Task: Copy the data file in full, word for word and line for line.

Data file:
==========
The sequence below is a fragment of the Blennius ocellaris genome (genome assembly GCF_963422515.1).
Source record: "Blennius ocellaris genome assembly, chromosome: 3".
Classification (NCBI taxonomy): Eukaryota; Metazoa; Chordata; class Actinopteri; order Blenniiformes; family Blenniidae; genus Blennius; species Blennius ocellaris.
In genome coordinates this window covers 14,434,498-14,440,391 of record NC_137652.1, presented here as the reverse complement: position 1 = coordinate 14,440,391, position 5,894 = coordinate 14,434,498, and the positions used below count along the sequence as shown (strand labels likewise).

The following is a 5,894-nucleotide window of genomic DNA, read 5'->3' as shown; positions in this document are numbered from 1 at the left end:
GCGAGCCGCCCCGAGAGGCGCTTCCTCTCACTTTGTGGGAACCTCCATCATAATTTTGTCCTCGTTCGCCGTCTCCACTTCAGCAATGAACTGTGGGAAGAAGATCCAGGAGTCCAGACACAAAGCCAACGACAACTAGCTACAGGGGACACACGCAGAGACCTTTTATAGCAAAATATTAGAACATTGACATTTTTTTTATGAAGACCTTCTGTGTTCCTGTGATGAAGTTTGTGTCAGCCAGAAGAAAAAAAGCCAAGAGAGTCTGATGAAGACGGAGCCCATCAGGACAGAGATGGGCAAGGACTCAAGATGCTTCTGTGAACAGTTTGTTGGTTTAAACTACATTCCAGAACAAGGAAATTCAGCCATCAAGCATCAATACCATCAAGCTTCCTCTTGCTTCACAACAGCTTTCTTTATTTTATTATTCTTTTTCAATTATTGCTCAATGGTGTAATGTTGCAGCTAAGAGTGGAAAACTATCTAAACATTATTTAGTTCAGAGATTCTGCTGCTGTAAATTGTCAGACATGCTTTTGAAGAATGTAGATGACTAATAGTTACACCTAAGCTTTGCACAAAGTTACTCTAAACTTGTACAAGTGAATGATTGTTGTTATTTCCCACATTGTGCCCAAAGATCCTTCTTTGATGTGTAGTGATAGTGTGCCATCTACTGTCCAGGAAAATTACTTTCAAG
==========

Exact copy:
The sequence below is a fragment of the Blennius ocellaris genome (genome assembly GCF_963422515.1).
Source record: "Blennius ocellaris genome assembly, chromosome: 3".
Classification (NCBI taxonomy): Eukaryota; Metazoa; Chordata; class Actinopteri; order Blenniiformes; family Blenniidae; genus Blennius; species Blennius ocellaris.
In genome coordinates this window covers 14,434,498-14,440,391 of record NC_137652.1, presented here as the reverse complement: position 1 = coordinate 14,440,391, position 5,894 = coordinate 14,434,498, and the positions used below count along the sequence as shown (strand labels likewise).

The following is a 5,894-nucleotide window of genomic DNA, read 5'->3' as shown; positions in this document are numbered from 1 at the left end:
GCGAGCCGCCCCGAGAGGCGCTTCCTCTCACTTTGTGGGAACCTCCATCATAATTTTGTCCTCGTTCGCCGTCTCCACTTCAGCAATGAACTGTGGGAAGAAGATCCAGGAGTCCAGACACAAAGCCAACGACAACTAGCTACAGGGGACACACGCAGAGACCTTTTATAGCAAAATATTAGAACATTGACATTTTTTTTATGAAGACCTTCTGTGTTCCTGTGATGAAGTTTGTGTCAGCCAGAAGAAAAAAAGCCAAGAGAGTCTGATGAAGACGGAGCCCATCAGGACAGAGATGGGCAAGGACTCAAGATGCTTCTGTGAACAGTTTGTTGGTTTAAACTACATTCCAGAACAAGGAAATTCAGCCATCAAGCATCAATACCATCAAGCTTCCTCTTGCTTCACAACAGCTTTCTTTATTTTATTATTCTTTTTCAATTATTGCTCAATGGTGTAATGTTGCAGCTAAGAGTGGAAAACTATCTAAACATTATTTAGTTCAGAGATTCTGCTGCTGTAAATTGTCAGACATGCTTTTGAAGAATGTAGATGACTAATAGTTACACCTAAGCTTTGCACAAAGTTACTCTAAACTTGTACAAGTGAATGATTGTTGTTATTTCCCACATTGTGCCCAAAGATCCTTCTTTGATGTGTAGTGATAGTGTGCCATCTACTGTCCAGGAAAATTACTTTCAAG